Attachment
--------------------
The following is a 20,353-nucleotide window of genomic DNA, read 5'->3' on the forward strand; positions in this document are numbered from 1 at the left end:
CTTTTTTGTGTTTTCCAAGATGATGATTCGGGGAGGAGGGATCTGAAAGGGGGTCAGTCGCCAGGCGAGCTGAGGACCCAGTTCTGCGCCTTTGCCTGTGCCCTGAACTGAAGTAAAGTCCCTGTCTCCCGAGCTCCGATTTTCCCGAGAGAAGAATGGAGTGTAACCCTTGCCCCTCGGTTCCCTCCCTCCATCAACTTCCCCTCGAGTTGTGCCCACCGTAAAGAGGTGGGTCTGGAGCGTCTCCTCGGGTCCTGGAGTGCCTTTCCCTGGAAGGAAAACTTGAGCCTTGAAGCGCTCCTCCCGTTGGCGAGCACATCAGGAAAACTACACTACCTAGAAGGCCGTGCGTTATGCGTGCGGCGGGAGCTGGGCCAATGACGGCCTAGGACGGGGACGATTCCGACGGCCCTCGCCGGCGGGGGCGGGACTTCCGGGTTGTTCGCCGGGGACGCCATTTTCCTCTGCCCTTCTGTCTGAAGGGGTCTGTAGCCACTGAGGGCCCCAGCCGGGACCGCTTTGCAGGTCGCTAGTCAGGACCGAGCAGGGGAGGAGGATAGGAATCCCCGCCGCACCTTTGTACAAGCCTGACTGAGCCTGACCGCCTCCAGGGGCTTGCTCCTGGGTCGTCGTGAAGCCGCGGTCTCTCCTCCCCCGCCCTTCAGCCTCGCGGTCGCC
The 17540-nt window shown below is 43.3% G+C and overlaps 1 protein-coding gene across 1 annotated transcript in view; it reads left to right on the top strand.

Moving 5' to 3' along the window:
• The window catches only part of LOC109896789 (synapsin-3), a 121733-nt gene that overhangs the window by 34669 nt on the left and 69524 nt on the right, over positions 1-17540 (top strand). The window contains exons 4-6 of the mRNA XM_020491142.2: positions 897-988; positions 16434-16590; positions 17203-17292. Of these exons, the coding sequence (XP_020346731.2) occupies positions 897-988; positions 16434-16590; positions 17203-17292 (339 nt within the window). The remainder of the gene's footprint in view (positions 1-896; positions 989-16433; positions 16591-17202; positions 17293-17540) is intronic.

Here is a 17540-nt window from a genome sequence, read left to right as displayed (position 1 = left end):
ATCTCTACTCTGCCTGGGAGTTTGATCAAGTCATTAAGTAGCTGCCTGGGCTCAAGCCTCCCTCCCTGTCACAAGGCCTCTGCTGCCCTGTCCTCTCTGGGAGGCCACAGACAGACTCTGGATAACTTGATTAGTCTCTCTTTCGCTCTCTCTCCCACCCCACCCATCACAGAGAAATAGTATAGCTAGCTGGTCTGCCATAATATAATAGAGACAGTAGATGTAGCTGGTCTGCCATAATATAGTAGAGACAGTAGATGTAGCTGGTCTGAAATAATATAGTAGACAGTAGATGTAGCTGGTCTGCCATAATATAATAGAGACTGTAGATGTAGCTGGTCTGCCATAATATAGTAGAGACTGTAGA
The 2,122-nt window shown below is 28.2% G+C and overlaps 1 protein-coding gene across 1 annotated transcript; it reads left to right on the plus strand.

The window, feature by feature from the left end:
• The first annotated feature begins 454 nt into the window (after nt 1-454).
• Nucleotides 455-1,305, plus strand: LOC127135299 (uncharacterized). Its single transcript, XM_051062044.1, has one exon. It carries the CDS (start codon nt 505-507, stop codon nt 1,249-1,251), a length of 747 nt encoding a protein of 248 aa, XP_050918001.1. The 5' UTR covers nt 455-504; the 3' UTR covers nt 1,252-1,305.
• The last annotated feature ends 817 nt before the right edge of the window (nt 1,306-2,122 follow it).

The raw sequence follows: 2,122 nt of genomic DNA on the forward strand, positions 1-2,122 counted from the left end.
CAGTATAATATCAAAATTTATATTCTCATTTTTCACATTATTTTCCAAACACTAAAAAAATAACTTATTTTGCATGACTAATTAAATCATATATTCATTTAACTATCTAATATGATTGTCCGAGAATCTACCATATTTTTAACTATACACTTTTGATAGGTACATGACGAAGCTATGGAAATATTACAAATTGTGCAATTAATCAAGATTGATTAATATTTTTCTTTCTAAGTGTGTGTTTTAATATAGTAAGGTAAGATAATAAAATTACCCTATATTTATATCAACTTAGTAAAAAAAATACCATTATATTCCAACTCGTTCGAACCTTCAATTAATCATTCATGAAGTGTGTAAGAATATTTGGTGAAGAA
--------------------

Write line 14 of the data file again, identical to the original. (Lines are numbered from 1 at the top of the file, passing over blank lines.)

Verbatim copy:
CAGTATAATATCAAAATTTATATTCTCATTTTTCACATTATTTTCCAAACACTAAAAAAATAACTTATTTTGCATGACTAATTAAATCATATATTCATTTAACTATCTAATATGATTGTCCGAGAATCTACCATATTTTTAACTATACACTTTTGATAGGTACATGACGAAGCTATGGAAATATTACAAATTGTGCAATTAATCAAGATTGATTAATATTTTTCTTTCTAAGTGTGTGTTTTAATATAGTAAGGTAAGATAATAAAATTACCCTATATTTATATCAACTTAGTAAAAAAAATACCATTATATTCCAACTCGTTCGAACCTTCAATTAATCATTCATGAAGTGTGTAAGAATATTTGGTGAAGAA